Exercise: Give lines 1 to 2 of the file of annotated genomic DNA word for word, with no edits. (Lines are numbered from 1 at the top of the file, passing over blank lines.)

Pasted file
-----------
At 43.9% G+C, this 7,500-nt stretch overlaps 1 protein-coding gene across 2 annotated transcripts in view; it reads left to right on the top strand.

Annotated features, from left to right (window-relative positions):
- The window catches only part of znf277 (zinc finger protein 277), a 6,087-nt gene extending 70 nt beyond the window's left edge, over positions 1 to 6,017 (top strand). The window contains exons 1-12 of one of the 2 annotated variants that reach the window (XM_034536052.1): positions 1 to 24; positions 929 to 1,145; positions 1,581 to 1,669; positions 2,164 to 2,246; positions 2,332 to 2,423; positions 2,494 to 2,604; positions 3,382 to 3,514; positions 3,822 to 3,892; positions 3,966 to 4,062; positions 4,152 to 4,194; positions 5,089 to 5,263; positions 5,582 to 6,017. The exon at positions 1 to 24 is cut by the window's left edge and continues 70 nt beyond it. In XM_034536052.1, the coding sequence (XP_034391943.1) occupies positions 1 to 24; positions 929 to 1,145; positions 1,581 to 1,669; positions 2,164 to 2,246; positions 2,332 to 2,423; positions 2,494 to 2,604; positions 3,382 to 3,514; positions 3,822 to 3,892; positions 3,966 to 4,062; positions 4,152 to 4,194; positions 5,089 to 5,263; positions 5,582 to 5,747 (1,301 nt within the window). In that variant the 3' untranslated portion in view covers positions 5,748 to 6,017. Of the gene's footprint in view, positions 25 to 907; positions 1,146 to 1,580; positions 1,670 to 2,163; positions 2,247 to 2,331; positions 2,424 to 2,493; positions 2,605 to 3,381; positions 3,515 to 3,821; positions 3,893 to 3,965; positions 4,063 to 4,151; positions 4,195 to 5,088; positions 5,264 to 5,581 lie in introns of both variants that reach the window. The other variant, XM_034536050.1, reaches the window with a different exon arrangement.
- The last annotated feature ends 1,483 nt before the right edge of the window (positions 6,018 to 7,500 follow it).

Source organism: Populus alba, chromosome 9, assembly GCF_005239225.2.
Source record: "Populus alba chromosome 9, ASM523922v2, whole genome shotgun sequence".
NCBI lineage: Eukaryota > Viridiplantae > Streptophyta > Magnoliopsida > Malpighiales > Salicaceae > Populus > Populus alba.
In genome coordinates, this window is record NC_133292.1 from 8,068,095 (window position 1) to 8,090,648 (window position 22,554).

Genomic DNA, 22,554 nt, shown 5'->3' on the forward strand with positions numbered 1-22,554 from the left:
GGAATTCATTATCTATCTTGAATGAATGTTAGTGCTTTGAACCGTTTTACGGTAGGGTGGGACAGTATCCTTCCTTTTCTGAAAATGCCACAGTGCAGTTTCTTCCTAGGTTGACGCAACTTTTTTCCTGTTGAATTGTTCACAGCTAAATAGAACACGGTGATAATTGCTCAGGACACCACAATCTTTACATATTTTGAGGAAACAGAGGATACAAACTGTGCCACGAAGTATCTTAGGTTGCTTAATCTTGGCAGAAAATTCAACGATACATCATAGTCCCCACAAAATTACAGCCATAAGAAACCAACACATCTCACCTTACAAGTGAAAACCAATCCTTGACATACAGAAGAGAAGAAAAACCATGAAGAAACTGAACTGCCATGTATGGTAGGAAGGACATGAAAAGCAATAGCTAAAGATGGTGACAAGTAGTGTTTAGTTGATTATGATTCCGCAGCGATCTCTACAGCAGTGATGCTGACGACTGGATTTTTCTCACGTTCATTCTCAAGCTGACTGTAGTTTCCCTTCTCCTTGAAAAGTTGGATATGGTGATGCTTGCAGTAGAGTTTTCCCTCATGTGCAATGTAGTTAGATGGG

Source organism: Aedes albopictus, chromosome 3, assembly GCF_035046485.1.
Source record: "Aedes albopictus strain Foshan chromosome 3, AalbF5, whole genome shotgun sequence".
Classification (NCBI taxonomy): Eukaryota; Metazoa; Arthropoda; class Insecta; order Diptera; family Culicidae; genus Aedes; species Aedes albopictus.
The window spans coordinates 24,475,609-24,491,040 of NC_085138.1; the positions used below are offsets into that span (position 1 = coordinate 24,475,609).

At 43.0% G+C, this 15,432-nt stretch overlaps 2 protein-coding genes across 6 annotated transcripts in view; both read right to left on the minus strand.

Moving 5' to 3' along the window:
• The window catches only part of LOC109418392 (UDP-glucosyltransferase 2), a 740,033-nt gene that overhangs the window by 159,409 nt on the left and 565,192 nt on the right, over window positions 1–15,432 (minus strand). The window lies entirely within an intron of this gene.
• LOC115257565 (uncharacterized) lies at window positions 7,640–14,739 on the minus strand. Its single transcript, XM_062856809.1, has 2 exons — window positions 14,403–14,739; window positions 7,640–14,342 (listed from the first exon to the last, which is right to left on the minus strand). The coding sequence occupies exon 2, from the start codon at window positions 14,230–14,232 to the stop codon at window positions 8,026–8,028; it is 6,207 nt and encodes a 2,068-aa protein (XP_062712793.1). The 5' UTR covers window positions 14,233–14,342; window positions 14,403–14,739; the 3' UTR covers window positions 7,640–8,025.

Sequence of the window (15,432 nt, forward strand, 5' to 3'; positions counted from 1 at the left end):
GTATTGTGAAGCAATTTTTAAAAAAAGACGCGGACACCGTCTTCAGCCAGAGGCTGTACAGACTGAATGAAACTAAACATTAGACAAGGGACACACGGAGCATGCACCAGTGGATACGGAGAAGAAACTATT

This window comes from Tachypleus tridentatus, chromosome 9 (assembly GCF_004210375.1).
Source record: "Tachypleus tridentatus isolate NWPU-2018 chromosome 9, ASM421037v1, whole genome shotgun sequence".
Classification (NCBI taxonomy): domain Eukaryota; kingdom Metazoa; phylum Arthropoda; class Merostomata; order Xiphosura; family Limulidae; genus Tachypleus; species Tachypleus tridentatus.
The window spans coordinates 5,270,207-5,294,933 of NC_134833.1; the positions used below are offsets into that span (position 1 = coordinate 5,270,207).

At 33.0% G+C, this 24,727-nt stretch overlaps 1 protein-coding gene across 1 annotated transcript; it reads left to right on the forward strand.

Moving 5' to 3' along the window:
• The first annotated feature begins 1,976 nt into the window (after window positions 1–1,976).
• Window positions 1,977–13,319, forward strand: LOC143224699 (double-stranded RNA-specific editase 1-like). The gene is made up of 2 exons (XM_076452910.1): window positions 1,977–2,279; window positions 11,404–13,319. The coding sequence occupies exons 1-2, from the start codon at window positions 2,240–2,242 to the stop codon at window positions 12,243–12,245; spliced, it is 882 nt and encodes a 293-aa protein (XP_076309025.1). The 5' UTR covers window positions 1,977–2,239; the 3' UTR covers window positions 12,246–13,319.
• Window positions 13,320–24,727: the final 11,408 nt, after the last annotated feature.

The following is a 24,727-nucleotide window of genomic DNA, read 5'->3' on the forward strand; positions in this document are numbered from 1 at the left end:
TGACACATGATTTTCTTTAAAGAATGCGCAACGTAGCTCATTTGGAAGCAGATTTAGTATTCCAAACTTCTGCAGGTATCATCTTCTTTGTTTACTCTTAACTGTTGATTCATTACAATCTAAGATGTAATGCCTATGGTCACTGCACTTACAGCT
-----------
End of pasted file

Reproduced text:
At 43.9% G+C, this 7,500-nt stretch overlaps 1 protein-coding gene across 2 annotated transcripts in view; it reads left to right on the top strand.

Annotated features, from left to right (window-relative positions):